2. Two battlefleets sail towards each other: one is from an empire that is on the verge of total victory in the galaxy, and only needs to conquer one last planet to obtain complete control over the galaxy so they can use every world’s resources to build a fleet to combat an even bigger, more dangerous alien fleet that’s heading their way. But the fleet from the last planet will stop at nothing to protect their people from a lifetime of slavery, even if it means deploying planet-destroying weapons and wiping themselves out to defeat their enemies.

3. A terrorist organization sneaks into a city to plant a nuclear bomb and blow it up to kill an evil and corrupt president and his cabinet who have turned their once-democratic country into a third-world dictatorship; wipe them all out with one bomb, and the country has a chance to recover. The city’s police officers – who have dedicated themselves to protecting the innocent – set out to stop the terrorists no matter what the cost, even if some innocents are caught in the crossfire.

It’s easy to come up with ‘my character wants to save the world/get rich/win the baking competition/stop the Disney corporation from taking over the world,’ motivations when developing our characters, but if we take the time to ask what they want so badly that they will sacrifice everything to get, we will get to know them better, and make them even more compelling for our audiences to follow.

What We Can Learn From The Biggest Plot Hole In ‘Titanic’ (And No, It’s Not That Hunk Of Wood)

No matter how careful or methodical a director or writer may be, mistakes and plot holes will always sneak into movies and books, and 1997’s ‘Titanic’ is no exception; despite being the most historically accurate film about the famed ship at the time, fans and viewers have long pointed out about how Jack describes Lake Wissota before it was created, about extras bouncing off foam capstans as the stern rises into the sky , and have gone on and on about how Jack could have fit on that hunk of wood after the Titanic sank, letting him and Rose survive the freezing waters of the Atlantic.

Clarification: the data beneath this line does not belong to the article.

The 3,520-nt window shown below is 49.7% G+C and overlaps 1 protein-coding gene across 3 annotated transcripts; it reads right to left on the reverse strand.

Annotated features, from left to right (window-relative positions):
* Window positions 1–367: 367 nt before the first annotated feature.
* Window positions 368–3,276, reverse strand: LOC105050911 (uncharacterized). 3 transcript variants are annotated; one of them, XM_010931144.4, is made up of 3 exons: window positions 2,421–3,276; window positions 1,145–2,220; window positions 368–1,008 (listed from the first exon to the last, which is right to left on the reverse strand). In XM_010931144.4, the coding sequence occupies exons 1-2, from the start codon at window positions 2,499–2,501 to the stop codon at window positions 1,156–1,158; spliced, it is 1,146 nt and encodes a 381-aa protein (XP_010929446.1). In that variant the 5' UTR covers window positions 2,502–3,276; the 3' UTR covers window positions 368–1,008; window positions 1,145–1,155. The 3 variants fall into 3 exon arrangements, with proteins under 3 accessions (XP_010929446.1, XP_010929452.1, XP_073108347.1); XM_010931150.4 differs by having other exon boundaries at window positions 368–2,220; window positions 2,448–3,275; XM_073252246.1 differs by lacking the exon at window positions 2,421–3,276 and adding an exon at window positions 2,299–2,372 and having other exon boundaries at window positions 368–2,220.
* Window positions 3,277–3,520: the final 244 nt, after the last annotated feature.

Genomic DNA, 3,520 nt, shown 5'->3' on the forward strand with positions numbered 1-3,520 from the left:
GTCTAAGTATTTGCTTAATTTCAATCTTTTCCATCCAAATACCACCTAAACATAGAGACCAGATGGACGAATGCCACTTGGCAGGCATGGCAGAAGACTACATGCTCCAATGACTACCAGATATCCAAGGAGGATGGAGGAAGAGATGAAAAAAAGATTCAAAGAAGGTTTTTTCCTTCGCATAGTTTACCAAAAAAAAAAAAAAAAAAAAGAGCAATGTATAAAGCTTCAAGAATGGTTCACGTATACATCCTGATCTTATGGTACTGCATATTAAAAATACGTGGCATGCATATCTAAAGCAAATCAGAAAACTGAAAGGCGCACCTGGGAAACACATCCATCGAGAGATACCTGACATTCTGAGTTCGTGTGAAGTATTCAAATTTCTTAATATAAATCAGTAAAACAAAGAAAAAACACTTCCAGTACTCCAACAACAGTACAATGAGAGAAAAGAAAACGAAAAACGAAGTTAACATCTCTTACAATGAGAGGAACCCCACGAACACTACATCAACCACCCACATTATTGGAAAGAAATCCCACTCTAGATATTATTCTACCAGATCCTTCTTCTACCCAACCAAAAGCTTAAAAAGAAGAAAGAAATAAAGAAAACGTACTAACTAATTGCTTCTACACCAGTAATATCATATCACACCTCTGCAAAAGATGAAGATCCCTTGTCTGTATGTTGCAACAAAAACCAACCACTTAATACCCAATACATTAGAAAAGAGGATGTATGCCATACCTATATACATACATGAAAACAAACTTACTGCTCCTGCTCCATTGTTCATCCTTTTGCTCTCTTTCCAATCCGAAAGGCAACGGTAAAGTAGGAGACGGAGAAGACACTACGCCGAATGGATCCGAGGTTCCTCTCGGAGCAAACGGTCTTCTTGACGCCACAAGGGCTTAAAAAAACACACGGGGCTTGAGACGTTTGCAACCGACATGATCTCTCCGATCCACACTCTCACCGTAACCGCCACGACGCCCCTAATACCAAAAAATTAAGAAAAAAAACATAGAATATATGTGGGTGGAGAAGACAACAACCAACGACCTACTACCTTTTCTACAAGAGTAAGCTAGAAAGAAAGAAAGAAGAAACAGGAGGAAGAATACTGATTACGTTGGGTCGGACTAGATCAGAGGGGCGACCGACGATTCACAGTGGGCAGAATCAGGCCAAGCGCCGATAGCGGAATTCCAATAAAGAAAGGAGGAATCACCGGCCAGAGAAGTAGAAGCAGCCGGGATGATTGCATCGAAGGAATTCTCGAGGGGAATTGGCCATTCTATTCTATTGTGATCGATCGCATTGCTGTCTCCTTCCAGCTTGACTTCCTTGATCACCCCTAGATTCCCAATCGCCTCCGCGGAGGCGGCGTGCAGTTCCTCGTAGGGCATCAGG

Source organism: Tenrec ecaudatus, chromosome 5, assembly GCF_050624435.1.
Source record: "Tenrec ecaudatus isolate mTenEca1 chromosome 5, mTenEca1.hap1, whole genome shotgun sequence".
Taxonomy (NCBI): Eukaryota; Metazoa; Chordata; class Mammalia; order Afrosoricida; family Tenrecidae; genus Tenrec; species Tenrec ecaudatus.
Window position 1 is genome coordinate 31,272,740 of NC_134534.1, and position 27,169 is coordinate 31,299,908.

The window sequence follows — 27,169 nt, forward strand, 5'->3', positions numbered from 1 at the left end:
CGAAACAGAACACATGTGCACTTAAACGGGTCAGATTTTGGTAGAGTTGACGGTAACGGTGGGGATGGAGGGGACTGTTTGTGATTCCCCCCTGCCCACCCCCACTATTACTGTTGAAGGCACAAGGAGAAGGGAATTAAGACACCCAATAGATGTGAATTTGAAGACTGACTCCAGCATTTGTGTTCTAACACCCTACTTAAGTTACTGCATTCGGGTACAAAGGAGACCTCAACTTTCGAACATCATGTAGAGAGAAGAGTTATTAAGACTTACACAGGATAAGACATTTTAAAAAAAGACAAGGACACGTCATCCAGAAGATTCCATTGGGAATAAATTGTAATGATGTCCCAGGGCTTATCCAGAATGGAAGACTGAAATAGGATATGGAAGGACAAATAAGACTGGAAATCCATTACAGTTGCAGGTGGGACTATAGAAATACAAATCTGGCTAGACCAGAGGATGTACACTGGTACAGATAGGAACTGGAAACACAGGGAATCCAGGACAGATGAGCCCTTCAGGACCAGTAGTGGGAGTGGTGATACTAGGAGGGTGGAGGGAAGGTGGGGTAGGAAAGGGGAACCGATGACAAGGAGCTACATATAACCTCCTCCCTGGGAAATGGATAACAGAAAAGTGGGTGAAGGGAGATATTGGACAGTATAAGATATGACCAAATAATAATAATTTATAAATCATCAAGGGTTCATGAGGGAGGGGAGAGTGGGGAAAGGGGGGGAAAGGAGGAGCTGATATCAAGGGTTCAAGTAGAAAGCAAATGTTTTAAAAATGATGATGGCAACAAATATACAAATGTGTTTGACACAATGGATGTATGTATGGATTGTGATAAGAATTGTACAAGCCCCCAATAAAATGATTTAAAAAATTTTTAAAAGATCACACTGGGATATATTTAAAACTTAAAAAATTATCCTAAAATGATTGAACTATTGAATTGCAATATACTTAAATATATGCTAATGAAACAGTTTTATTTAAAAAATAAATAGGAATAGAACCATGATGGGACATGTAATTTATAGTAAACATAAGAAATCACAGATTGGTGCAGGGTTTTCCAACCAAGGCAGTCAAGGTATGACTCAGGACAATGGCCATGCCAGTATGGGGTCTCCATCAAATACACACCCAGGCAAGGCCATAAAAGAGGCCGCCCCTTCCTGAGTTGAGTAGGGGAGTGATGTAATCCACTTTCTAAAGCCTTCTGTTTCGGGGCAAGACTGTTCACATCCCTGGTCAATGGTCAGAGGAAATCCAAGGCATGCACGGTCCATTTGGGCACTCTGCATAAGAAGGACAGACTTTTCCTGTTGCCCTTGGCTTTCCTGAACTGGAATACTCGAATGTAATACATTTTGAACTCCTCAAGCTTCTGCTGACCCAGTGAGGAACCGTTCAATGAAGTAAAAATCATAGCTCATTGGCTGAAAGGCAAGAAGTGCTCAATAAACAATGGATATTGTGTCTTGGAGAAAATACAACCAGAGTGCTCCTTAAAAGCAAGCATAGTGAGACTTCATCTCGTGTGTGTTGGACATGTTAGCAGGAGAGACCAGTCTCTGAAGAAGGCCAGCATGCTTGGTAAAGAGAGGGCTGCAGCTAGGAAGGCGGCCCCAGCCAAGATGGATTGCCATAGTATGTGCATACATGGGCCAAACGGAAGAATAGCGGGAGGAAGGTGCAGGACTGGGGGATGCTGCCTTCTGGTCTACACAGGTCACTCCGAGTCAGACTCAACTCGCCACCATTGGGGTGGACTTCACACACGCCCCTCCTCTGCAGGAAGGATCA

Yet, despite being out for over twenty years, one plot hole seems to have escaped notice, one that, if taken to its logical conclusion, would make the events of the film impossible.

In ‘Titanic’s opening scene, treasure hunter Brock Lovett and his motley crew retrieve a safe from the ship and bring it to the surface in search of the Heart of the Ocean, but find only random artifacts, including Jack’s drawings of Rose, which eventually leads to her coming out to the salvage ship and captivating them (and us) with her tale of love, loss, and survival. It’s a great start to the story, but there’s just one problem:

How did the salvage crew get the safe to the surface?

Now, this question seem silly, but the longer you think about it, the more apparent it becomes that getting the safe out of the ship is nearly impossible because of two factors:

1. The weight of the safe.

2. The safe’s location.

Let’s begin with the weight issue: I was unable to find any information online about the safe’s weight, the manufacturer, or the model used in the film, but a search on other safes of similar size from the early 1900’s revealed that they typically weigh around two to three hundred pounds, so we can assume the safe in the film has roughly the same weight (it’s telling that the only time we see the safe being moved in 1912 is when it’s been wheeled into Cal’s suite on a dolly).